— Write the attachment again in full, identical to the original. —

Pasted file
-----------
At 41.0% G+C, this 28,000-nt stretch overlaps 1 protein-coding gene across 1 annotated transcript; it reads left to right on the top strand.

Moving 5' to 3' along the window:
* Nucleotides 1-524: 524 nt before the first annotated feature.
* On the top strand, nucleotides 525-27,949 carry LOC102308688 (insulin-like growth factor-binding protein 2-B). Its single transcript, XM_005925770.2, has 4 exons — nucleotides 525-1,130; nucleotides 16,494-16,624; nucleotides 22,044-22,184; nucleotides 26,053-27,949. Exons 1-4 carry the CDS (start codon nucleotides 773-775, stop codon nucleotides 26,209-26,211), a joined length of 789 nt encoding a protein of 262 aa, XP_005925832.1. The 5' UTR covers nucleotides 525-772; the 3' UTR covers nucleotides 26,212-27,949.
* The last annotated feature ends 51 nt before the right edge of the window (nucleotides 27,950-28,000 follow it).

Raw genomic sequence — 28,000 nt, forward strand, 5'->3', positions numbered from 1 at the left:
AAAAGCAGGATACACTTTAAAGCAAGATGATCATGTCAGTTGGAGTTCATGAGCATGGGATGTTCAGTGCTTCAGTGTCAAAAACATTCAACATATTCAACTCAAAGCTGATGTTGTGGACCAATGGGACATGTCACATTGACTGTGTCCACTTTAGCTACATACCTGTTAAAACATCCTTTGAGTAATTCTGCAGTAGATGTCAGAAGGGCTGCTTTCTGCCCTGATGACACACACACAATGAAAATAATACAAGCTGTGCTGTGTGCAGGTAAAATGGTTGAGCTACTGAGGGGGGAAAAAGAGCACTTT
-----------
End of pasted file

At 41.0% G+C, this 28,000-nt stretch overlaps 1 protein-coding gene across 1 annotated transcript; it reads left to right on the top strand.

Moving 5' to 3' along the window:
* Nucleotides 1-524: 524 nt before the first annotated feature.
* On the top strand, nucleotides 525-27,949 carry LOC102308688 (insulin-like growth factor-binding protein 2-B). Its single transcript, XM_005925770.2, has 4 exons — nucleotides 525-1,130; nucleotides 16,494-16,624; nucleotides 22,044-22,184; nucleotides 26,053-27,949. Exons 1-4 carry the CDS (start codon nucleotides 773-775, stop codon nucleotides 26,209-26,211), a joined length of 789 nt encoding a protein of 262 aa, XP_005925832.1. The 5' UTR covers nucleotides 525-772; the 3' UTR covers nucleotides 26,212-27,949.
* The last annotated feature ends 51 nt before the right edge of the window (nucleotides 27,950-28,000 follow it).

Raw genomic sequence — 28,000 nt, forward strand, 5'->3', positions numbered from 1 at the left:
AAAAGCAGGATACACTTTAAAGCAAGATGATCATGTCAGTTGGAGTTCATGAGCATGGGATGTTCAGTGCTTCAGTGTCAAAAACATTCAACATATTCAACTCAAAGCTGATGTTGTGGACCAATGGGACATGTCACATTGACTGTGTCCACTTTAGCTACATACCTGTTAAAACATCCTTTGAGTAATTCTGCAGTAGATGTCAGAAGGGCTGCTTTCTGCCCTGATGACACACACACAATGAAAATAATACAAGCTGTGCTGTGTGCAGGTAAAATGGTTGAGCTACTGAGGGGGGAAAAAGAGCACTTT